In 1988, Michael Dell was a 23-year-old wunderkind who sold cheap computers directly to “end users,” which is what he called his customers. He arranged an initial public offering to raise cash and attract top-tier engineers and managers while basking in the light of transparency.
Dell was so small that the IPO wasn’t mentioned in the New York Times. At around $12 million, or $23 million in 2013 dollars, the book value of Dell’s common stock likely would have been too low to entice a modern-day Goldman Sachs, one of its lead underwriters. But Dell’s IPO was a winner. In two months, its stock price jumped from $8.50 to $19 per share. By the end of the year, it had made $159 million in sales.
Last week, Dell announced a stunning $24.4 billion leveraged buyout. If the plan manages to survive, it will allow Dell to reboot his ailing company free from the public glare. The deal is the largest of its kind since 2008, but it’s also notable because it marks the waning of the public company era.
Public companies built railroads, cars, fast-food empires, cheap PCs and many goods and services that Americans still consume. For decades, a company like Dell could take a chance at being publicly traded in exchange for an influx of cash. But if Michael Dell were starting out today, he probably wouldn’t take his company public.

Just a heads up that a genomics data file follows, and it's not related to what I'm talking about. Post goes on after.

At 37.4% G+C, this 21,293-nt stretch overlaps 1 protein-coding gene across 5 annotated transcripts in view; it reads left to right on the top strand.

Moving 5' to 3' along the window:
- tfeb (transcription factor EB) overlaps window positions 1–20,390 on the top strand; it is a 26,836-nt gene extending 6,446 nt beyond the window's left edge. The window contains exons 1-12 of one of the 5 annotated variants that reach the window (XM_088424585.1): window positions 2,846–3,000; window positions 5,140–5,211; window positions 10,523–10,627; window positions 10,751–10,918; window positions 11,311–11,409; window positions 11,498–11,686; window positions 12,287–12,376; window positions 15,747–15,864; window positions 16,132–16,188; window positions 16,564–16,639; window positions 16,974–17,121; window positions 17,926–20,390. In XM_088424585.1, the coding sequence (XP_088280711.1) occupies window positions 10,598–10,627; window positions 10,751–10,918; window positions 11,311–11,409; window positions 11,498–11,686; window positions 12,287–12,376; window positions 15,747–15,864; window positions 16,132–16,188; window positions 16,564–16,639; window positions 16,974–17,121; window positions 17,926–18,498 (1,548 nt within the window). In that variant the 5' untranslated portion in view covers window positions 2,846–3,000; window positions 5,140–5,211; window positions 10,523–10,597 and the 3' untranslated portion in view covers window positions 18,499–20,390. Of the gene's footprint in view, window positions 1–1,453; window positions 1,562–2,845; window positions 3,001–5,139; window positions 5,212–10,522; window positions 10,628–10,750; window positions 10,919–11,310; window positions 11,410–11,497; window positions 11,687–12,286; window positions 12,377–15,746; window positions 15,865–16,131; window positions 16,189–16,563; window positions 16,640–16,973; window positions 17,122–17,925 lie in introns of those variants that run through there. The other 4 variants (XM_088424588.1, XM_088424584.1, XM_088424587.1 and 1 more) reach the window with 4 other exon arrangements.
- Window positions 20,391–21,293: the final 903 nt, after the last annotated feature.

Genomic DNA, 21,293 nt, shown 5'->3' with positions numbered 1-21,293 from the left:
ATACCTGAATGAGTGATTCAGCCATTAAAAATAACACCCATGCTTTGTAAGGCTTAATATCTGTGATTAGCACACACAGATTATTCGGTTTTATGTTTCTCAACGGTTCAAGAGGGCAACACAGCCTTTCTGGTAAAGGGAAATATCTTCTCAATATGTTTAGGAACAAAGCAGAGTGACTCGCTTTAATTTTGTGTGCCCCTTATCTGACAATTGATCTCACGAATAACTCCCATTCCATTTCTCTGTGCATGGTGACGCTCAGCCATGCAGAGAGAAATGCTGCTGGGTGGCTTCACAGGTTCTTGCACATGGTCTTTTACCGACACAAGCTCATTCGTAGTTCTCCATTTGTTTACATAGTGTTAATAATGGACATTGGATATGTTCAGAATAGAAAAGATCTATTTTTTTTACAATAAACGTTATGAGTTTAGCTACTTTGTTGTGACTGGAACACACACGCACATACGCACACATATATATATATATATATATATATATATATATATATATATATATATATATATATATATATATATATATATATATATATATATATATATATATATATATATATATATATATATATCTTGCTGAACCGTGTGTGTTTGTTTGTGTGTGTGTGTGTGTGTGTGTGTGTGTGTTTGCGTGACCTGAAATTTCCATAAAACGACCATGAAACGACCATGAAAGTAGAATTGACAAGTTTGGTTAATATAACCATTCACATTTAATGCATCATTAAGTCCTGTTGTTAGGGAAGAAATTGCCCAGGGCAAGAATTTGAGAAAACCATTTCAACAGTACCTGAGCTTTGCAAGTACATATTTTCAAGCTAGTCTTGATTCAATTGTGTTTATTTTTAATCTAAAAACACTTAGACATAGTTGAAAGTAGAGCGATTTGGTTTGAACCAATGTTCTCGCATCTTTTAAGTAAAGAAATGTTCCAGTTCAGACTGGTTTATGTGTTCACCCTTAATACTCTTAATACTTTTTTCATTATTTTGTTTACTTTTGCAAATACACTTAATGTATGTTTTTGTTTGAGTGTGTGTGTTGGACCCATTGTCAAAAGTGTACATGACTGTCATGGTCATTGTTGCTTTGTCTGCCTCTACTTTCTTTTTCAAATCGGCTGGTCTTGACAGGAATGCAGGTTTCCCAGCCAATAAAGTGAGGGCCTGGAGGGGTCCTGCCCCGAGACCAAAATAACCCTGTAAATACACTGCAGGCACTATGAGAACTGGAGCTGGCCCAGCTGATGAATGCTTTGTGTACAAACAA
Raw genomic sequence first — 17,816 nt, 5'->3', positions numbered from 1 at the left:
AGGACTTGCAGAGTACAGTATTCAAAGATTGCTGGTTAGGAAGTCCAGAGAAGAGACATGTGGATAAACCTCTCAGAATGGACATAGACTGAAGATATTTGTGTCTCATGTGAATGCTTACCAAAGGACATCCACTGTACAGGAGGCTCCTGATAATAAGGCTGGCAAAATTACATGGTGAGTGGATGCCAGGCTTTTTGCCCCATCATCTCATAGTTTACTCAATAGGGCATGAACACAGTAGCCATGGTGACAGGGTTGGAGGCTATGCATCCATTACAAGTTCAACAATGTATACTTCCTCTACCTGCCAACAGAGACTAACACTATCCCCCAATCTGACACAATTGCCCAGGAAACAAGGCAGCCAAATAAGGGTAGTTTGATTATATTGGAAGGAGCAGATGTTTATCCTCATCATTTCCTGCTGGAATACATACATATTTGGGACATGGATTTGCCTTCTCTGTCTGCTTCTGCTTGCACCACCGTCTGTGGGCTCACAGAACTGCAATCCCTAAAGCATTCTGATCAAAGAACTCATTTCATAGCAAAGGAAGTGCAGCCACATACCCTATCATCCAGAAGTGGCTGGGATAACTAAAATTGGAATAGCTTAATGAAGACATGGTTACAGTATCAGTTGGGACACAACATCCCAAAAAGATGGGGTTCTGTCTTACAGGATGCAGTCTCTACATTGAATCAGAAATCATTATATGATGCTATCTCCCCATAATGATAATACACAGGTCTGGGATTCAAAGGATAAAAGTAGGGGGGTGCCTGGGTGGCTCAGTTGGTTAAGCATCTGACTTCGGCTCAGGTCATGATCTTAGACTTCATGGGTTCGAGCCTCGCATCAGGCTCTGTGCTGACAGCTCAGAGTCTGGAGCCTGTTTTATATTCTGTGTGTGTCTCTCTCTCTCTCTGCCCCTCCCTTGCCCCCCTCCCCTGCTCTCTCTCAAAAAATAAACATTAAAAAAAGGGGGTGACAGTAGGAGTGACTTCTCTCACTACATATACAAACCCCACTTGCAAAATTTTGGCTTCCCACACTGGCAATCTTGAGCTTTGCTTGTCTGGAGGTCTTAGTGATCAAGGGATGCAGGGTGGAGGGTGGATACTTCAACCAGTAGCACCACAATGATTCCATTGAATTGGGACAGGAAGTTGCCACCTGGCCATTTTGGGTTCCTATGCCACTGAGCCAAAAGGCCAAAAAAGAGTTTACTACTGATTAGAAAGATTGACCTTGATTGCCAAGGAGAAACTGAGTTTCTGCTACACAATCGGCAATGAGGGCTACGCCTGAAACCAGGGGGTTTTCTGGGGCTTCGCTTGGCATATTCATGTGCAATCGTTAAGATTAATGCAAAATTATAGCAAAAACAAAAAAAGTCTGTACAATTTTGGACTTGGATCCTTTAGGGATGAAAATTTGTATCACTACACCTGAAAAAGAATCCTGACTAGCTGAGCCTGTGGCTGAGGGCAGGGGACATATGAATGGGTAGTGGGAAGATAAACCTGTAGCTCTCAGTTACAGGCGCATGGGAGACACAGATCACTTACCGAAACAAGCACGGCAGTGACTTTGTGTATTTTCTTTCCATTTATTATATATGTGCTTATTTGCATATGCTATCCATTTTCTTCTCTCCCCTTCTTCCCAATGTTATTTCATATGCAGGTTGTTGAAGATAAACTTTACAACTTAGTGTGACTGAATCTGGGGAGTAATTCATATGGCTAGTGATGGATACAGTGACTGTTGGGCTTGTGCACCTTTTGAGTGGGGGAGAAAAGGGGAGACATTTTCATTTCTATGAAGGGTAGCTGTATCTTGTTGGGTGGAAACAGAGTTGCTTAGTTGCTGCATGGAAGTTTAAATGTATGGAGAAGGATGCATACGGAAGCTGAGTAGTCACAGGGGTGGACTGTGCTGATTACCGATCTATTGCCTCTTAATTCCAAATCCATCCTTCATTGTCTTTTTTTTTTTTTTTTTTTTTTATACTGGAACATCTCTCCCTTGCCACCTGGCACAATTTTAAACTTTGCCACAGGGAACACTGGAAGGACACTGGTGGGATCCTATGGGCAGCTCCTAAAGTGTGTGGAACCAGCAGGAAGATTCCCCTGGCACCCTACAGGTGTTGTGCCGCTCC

The number of public companies listed on U.S. exchanges dropped to 4,977 in 2012 from a peak of 8,823 in 1997, according to the World Federation of Exchanges. The number of IPOs fell, too. A September paper released by the Securities and Exchange Commission’s Advisory Committee on Small and Emerging Companies reports that from 1980 to 2000, there were, on average, 311 IPOs a year. That number has decreased to an average of 99 a year since 2001.